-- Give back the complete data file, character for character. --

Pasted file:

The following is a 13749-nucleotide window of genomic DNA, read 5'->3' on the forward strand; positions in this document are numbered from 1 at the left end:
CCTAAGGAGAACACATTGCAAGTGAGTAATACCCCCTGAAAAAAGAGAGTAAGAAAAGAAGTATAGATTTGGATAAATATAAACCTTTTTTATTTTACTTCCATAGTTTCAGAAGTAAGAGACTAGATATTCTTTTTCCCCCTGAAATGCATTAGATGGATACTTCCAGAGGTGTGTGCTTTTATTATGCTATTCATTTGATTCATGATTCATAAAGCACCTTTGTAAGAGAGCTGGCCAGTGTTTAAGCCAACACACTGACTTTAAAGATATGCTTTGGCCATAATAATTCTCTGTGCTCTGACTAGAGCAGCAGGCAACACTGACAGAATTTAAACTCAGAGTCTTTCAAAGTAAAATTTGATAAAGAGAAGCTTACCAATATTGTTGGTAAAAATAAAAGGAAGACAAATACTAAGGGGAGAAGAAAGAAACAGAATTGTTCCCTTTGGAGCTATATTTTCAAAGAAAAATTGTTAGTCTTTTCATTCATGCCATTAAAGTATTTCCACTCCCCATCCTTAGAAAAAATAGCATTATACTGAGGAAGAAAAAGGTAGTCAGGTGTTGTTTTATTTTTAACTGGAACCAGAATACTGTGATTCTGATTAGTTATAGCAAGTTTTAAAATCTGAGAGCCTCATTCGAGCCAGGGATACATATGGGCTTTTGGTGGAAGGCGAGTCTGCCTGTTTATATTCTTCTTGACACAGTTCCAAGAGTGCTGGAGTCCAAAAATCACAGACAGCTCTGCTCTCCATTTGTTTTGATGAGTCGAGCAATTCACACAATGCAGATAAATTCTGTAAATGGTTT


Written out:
The following is a 13749-nucleotide window of genomic DNA, read 5'->3' on the forward strand; positions in this document are numbered from 1 at the left end:
CCTAAGGAGAACACATTGCAAGTGAGTAATACCCCCTGAAAAAAGAGAGTAAGAAAAGAAGTATAGATTTGGATAAATATAAACCTTTTTTATTTTACTTCCATAGTTTCAGAAGTAAGAGACTAGATATTCTTTTTCCCCCTGAAATGCATTAGATGGATACTTCCAGAGGTGTGTGCTTTTATTATGCTATTCATTTGATTCATGATTCATAAAGCACCTTTGTAAGAGAGCTGGCCAGTGTTTAAGCCAACACACTGACTTTAAAGATATGCTTTGGCCATAATAATTCTCTGTGCTCTGACTAGAGCAGCAGGCAACACTGACAGAATTTAAACTCAGAGTCTTTCAAAGTAAAATTTGATAAAGAGAAGCTTACCAATATTGTTGGTAAAAATAAAAGGAAGACAAATACTAAGGGGAGAAGAAAGAAACAGAATTGTTCCCTTTGGAGCTATATTTTCAAAGAAAAATTGTTAGTCTTTTCATTCATGCCATTAAAGTATTTCCACTCCCCATCCTTAGAAAAAATAGCATTATACTGAGGAAGAAAAAGGTAGTCAGGTGTTGTTTTATTTTTAACTGGAACCAGAATACTGTGATTCTGATTAGTTATAGCAAGTTTTAAAATCTGAGAGCCTCATTCGAGCCAGGGATACATATGGGCTTTTGGTGGAAGGCGAGTCTGCCTGTTTATATTCTTCTTGACACAGTTCCAAGAGTGCTGGAGTCCAAAAATCACAGACAGCTCTGCTCTCCATTTGTTTTGATGAGTCGAGCAATTCACACAATGCAGATAAATTCTGTAAATGGTTT